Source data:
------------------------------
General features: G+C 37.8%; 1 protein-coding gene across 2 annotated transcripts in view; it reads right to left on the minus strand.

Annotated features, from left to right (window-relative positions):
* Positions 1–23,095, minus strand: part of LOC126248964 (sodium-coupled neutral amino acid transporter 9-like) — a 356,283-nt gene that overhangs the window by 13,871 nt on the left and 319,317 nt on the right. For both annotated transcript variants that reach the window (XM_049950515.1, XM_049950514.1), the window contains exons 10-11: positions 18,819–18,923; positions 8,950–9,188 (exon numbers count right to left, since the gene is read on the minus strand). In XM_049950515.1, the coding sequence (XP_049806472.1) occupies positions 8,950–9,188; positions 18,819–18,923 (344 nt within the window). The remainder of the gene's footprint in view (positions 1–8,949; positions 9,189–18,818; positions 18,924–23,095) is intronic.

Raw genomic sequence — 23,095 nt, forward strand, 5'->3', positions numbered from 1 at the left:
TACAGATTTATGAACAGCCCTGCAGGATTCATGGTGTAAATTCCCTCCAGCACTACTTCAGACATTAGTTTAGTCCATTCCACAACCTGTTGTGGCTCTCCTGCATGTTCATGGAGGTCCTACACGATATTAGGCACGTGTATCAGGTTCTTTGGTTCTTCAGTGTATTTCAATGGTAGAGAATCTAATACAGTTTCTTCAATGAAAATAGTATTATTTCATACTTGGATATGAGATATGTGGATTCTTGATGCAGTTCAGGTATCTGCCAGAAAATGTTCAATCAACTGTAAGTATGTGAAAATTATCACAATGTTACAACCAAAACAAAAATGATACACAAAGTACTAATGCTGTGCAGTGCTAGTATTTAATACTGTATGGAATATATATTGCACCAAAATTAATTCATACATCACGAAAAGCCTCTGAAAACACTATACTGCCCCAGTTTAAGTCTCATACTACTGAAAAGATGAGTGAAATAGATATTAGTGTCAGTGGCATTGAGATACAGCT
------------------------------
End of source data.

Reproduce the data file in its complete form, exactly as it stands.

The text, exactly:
General features: G+C 37.8%; 1 protein-coding gene across 2 annotated transcripts in view; it reads right to left on the minus strand.

Annotated features, from left to right (window-relative positions):
* Positions 1–23,095, minus strand: part of LOC126248964 (sodium-coupled neutral amino acid transporter 9-like) — a 356,283-nt gene that overhangs the window by 13,871 nt on the left and 319,317 nt on the right. For both annotated transcript variants that reach the window (XM_049950515.1, XM_049950514.1), the window contains exons 10-11: positions 18,819–18,923; positions 8,950–9,188 (exon numbers count right to left, since the gene is read on the minus strand). In XM_049950515.1, the coding sequence (XP_049806472.1) occupies positions 8,950–9,188; positions 18,819–18,923 (344 nt within the window). The remainder of the gene's footprint in view (positions 1–8,949; positions 9,189–18,818; positions 18,924–23,095) is intronic.

Raw genomic sequence — 23,095 nt, forward strand, 5'->3', positions numbered from 1 at the left:
TACAGATTTATGAACAGCCCTGCAGGATTCATGGTGTAAATTCCCTCCAGCACTACTTCAGACATTAGTTTAGTCCATTCCACAACCTGTTGTGGCTCTCCTGCATGTTCATGGAGGTCCTACACGATATTAGGCACGTGTATCAGGTTCTTTGGTTCTTCAGTGTATTTCAATGGTAGAGAATCTAATACAGTTTCTTCAATGAAAATAGTATTATTTCATACTTGGATATGAGATATGTGGATTCTTGATGCAGTTCAGGTATCTGCCAGAAAATGTTCAATCAACTGTAAGTATGTGAAAATTATCACAATGTTACAACCAAAACAAAAATGATACACAAAGTACTAATGCTGTGCAGTGCTAGTATTTAATACTGTATGGAATATATATTGCACCAAAATTAATTCATACATCACGAAAAGCCTCTGAAAACACTATACTGCCCCAGTTTAAGTCTCATACTACTGAAAAGATGAGTGAAATAGATATTAGTGTCAGTGGCATTGAGATACAGCT